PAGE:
Scientists are celebrating what they describe as a huge breakthrough in efforts to conserve the Przewalski’s horse, with the birth of the first foal born via artificial insemination.
Scientists at the Smithsonian Conservation Biology Institute (SCBI) said the female foal was born on July 27.
SCBI reproductive physiologist Budhan Pukazhenthi and the Przewalski’s horse husbandry team spent seven years working closely with experts at The Wilds conservation center and Auburn University in Alabama to perfect the technique of assisted breeding for the species.
Both the filly and the first-time mother, Anne, are in good health and bonding, the scientists report.
“It seems reasonable to assume that reproduction for the Przewalski’s horse would be similar to domestic horses, but it simply isn’t the case,” Pukazhenthi explains.
“After all these years of persevering, I can honestly say I was elated to receive the call informing me that the foal had been born.
“I couldn’t wait to see her!
“This is a major accomplishment, and we hope our success will stimulate more interest in studying and conserving endangered equids around the world.”
Anne was born at the institute and is the daughter of a mare imported from Europe. Her father is the most genetically valuable stallion in the United States. His name is Agi and he also lives at the institute.
The Przewalski’s horse is considered the last wild horse on the planet, although it is often mistaken for a breed of domestic horse, the Norwegian Fjord. Little is known about wild equids despite the extensive knowledge of domestic horses, Equus caballus.
The usefulness of artificial insemination is that it does not require both animals to be together for a successful mating. The transport of animals to different locations can be difficult, dangerous, costly, and potentially stressful to the individual.
By contrast, the collection of semen can be safely accomplished under the supervision of veterinary staff and significantly improves the efficiency of managing small populations of endangered species.
The birth of Anne and Agi’s filly required hormonal treatments for inducing ovulation in a mare, specialized animal-handling facilities, and conditioning Anne to provide urine samples for hormone monitoring and routine ultrasounds.
This accomplishment validates the importance of integrating animal management in the research and development of assisted reproductive technologies for endangered species.
Using ultrasound technology, Pukazhenthi confirmed the pregnancy about 35 days after the insemination.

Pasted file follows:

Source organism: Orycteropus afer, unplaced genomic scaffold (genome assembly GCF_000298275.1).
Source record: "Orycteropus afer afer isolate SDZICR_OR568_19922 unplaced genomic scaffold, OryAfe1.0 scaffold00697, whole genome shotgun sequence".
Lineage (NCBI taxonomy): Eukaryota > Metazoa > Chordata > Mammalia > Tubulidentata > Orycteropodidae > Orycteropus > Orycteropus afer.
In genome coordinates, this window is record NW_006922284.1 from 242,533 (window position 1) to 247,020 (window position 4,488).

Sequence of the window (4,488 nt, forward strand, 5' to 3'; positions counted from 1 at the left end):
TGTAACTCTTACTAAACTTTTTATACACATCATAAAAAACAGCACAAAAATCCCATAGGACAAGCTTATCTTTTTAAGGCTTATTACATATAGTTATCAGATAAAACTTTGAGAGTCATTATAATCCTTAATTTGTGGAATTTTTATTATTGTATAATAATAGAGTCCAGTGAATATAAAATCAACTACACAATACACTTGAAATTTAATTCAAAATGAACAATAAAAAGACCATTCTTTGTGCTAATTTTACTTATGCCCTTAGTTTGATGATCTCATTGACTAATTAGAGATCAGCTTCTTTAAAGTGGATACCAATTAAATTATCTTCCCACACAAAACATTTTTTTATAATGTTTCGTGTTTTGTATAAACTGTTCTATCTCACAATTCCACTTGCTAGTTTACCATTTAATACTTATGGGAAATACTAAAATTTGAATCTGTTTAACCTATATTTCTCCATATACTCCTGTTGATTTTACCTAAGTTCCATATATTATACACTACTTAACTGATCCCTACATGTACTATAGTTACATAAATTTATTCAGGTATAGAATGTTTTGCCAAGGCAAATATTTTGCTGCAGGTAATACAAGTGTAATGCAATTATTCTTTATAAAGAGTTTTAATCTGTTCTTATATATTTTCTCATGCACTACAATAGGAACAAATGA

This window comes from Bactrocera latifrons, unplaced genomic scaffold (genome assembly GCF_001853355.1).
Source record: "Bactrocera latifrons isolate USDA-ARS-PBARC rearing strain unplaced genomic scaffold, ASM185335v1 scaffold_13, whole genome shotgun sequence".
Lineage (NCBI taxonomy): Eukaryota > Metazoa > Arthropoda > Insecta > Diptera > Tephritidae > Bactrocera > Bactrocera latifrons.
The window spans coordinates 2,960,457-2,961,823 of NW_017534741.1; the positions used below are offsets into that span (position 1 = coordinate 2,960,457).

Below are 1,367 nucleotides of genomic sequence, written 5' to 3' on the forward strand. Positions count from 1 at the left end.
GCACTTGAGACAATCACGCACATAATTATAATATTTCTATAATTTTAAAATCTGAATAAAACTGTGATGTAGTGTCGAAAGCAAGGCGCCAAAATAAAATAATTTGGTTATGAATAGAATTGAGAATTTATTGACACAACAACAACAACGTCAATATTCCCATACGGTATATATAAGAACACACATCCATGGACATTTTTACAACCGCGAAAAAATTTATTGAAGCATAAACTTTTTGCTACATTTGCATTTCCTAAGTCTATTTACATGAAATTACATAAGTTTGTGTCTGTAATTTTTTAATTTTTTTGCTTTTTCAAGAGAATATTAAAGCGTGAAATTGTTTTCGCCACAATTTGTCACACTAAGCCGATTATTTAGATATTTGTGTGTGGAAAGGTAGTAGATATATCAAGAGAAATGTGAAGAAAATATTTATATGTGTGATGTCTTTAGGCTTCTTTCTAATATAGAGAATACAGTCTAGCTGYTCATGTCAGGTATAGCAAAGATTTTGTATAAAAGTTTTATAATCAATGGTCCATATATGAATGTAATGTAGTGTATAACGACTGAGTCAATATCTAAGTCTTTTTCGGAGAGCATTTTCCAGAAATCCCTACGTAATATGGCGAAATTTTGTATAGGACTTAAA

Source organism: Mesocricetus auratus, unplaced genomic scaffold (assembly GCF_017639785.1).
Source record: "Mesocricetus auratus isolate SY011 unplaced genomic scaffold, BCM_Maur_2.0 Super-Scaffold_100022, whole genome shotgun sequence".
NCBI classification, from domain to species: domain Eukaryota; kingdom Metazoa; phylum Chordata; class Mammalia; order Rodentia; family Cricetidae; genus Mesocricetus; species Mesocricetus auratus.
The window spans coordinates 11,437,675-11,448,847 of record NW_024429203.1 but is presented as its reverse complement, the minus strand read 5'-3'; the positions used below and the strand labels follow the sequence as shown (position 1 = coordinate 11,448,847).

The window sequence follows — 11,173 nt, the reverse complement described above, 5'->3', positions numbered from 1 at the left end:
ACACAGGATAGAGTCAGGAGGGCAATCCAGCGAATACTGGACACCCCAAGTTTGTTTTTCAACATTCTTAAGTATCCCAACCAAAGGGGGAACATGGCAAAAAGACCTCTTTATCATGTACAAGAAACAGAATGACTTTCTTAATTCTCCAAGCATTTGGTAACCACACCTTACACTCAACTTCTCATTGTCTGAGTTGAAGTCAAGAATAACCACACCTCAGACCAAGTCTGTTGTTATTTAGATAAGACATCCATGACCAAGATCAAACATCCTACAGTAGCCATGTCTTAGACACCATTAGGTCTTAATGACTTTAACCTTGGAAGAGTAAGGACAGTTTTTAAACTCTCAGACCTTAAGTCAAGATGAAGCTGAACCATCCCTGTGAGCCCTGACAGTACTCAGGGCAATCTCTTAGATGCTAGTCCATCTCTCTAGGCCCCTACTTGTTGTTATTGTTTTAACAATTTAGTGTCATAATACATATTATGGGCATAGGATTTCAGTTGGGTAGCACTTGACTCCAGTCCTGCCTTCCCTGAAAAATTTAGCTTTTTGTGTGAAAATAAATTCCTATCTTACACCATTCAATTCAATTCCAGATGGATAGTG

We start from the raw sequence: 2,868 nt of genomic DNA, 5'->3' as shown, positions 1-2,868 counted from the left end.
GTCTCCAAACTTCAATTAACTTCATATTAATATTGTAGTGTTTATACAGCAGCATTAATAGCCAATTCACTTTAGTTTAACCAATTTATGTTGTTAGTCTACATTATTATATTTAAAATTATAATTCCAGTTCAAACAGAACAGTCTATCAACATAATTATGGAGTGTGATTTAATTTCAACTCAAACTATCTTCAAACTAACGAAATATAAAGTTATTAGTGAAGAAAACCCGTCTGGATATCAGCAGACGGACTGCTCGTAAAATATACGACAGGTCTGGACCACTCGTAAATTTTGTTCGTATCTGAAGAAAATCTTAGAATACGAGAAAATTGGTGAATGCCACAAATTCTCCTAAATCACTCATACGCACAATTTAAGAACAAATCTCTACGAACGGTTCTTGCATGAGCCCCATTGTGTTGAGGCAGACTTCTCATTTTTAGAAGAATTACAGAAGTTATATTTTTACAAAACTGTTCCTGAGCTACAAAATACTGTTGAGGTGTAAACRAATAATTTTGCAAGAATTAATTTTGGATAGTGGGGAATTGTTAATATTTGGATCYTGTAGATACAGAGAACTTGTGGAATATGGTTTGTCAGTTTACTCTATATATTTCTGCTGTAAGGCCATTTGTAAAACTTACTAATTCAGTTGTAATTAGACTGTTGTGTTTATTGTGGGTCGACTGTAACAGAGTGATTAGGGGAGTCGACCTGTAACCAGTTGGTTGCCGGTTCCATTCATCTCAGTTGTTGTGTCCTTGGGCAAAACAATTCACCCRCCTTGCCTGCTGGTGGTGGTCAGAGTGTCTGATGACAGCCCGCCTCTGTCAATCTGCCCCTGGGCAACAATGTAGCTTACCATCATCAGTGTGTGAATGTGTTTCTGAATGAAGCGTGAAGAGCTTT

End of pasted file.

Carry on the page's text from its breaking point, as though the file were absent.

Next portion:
The mare’s pregnancy was monitored closely for 11 months, measuring urinary hormone levels and visual keys.
“Anne is a young, first-time mother,” said Dolores Reed, supervisory biologist at the institute.
“She had a normal pregnancy that lasted 340 days, and the foaling lasted less than 10 minutes. I’ve raised a lot of foals and other hoofed stock over the years, but this filly feels like an extra-special triumph for us and her species.”
The work is part of a collaboration between the institute, The Wilds and Auburn University with the Conservation Centers for Species Survival, a group of large conservation facilities in North America dedicated to cooperative breeding and research for the advancement of species conservation.
Established in 2005, the Conservation Centers group applies its unique resources for the survival of species with special needs, especially those requiring large living areas, natural group sizes, minimal public disturbance and scientific research.
The institute and The Wilds are members, along with Fossil Rim Wildlife Center, White Oak Conservation, San Diego Zoo Global and Omaha’s Henry Doorly Zoo.
In 2008, veterinarians at the zoo, in cooperation with a human fertility expert from St Louis, performed the first successful vasectomy reversal on a Przewalski’s horse. This was the first procedure of its kind to be performed on an endangered equid species.
Institute scientists were also the first to produce two Persian onager foals via artificial insemination – a landmark event since no other wild equid had been produced via artificial insemination to date.
The Przewalski’s horse is a species native to China and Mongolia that was declared extinct in the wild in 1969.
Today, about 1500 Przewalski’s horses reside at zoological institutions worldwide, carrying genes from only 14 original animals.
Due to hunting, harsh climate, loss of habitat and loss of water sources, fewer than 500 of this species are left in the wild.
Currently, most live in Mongolia, China and Kazakhstan.
Scientists from the institute are working in remote areas of China using radio collars and Geographic Information System technology to map the movements of these horses, which were reintroduced by Chinese colleagues into their former habitat.
Committed to preserving this species and equid research in general, the institute works to maintain breeding populations that serve as a source of animals for reintroduction.